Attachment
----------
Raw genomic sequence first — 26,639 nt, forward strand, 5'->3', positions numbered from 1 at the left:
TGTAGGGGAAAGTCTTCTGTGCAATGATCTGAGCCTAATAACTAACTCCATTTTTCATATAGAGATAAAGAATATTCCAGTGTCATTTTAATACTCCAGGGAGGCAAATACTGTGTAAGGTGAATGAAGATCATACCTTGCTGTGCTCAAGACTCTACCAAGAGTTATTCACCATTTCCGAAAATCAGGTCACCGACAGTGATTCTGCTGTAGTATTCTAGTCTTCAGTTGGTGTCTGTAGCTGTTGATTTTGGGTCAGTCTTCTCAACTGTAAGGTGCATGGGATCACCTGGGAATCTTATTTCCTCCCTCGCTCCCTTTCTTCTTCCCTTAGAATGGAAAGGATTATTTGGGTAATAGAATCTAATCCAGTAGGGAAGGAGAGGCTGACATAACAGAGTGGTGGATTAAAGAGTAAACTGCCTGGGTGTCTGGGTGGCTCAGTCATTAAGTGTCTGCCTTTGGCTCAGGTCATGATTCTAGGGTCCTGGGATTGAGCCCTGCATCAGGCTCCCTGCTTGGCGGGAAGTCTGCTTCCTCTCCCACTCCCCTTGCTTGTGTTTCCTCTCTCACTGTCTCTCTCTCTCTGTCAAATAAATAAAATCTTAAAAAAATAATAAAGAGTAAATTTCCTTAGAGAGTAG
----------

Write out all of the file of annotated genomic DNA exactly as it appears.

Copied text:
Raw genomic sequence first — 26,639 nt, forward strand, 5'->3', positions numbered from 1 at the left:
TGTAGGGGAAAGTCTTCTGTGCAATGATCTGAGCCTAATAACTAACTCCATTTTTCATATAGAGATAAAGAATATTCCAGTGTCATTTTAATACTCCAGGGAGGCAAATACTGTGTAAGGTGAATGAAGATCATACCTTGCTGTGCTCAAGACTCTACCAAGAGTTATTCACCATTTCCGAAAATCAGGTCACCGACAGTGATTCTGCTGTAGTATTCTAGTCTTCAGTTGGTGTCTGTAGCTGTTGATTTTGGGTCAGTCTTCTCAACTGTAAGGTGCATGGGATCACCTGGGAATCTTATTTCCTCCCTCGCTCCCTTTCTTCTTCCCTTAGAATGGAAAGGATTATTTGGGTAATAGAATCTAATCCAGTAGGGAAGGAGAGGCTGACATAACAGAGTGGTGGATTAAAGAGTAAACTGCCTGGGTGTCTGGGTGGCTCAGTCATTAAGTGTCTGCCTTTGGCTCAGGTCATGATTCTAGGGTCCTGGGATTGAGCCCTGCATCAGGCTCCCTGCTTGGCGGGAAGTCTGCTTCCTCTCCCACTCCCCTTGCTTGTGTTTCCTCTCTCACTGTCTCTCTCTCTCTGTCAAATAAATAAAATCTTAAAAAAATAATAAAGAGTAAATTTCCTTAGAGAGTAG